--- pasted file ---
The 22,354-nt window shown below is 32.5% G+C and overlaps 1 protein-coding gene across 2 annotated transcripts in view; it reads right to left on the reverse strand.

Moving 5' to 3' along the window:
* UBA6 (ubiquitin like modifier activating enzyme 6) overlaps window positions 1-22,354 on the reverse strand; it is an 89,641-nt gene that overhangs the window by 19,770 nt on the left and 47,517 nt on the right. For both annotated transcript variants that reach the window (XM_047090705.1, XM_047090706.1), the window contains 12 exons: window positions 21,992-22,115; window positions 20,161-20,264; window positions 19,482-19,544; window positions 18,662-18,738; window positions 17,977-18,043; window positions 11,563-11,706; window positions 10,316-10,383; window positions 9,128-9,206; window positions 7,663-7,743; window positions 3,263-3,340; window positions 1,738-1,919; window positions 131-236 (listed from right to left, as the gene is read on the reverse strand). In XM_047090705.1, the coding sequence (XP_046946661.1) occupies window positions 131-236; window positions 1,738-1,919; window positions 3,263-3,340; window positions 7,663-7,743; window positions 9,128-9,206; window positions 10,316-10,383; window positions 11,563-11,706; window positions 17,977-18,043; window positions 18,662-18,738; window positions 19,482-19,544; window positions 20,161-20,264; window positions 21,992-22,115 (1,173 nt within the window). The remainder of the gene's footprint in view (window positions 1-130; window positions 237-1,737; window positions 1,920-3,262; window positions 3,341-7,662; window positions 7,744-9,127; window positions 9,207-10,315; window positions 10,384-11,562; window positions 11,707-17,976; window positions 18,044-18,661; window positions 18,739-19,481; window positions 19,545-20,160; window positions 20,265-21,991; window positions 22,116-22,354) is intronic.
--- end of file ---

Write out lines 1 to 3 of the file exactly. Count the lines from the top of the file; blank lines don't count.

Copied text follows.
The 22,354-nt window shown below is 32.5% G+C and overlaps 1 protein-coding gene across 2 annotated transcripts in view; it reads right to left on the reverse strand.

Moving 5' to 3' along the window:
* UBA6 (ubiquitin like modifier activating enzyme 6) overlaps window positions 1-22,354 on the reverse strand; it is an 89,641-nt gene that overhangs the window by 19,770 nt on the left and 47,517 nt on the right. For both annotated transcript variants that reach the window (XM_047090705.1, XM_047090706.1), the window contains 12 exons: window positions 21,992-22,115; window positions 20,161-20,264; window positions 19,482-19,544; window positions 18,662-18,738; window positions 17,977-18,043; window positions 11,563-11,706; window positions 10,316-10,383; window positions 9,128-9,206; window positions 7,663-7,743; window positions 3,263-3,340; window positions 1,738-1,919; window positions 131-236 (listed from right to left, as the gene is read on the reverse strand). In XM_047090705.1, the coding sequence (XP_046946661.1) occupies window positions 131-236; window positions 1,738-1,919; window positions 3,263-3,340; window positions 7,663-7,743; window positions 9,128-9,206; window positions 10,316-10,383; window positions 11,563-11,706; window positions 17,977-18,043; window positions 18,662-18,738; window positions 19,482-19,544; window positions 20,161-20,264; window positions 21,992-22,115 (1,173 nt within the window). The remainder of the gene's footprint in view (window positions 1-130; window positions 237-1,737; window positions 1,920-3,262; window positions 3,341-7,662; window positions 7,744-9,127; window positions 9,207-10,315; window positions 10,384-11,562; window positions 11,707-17,976; window positions 18,044-18,661; window positions 18,739-19,481; window positions 19,545-20,160; window positions 20,265-21,991; window positions 22,116-22,354) is intronic.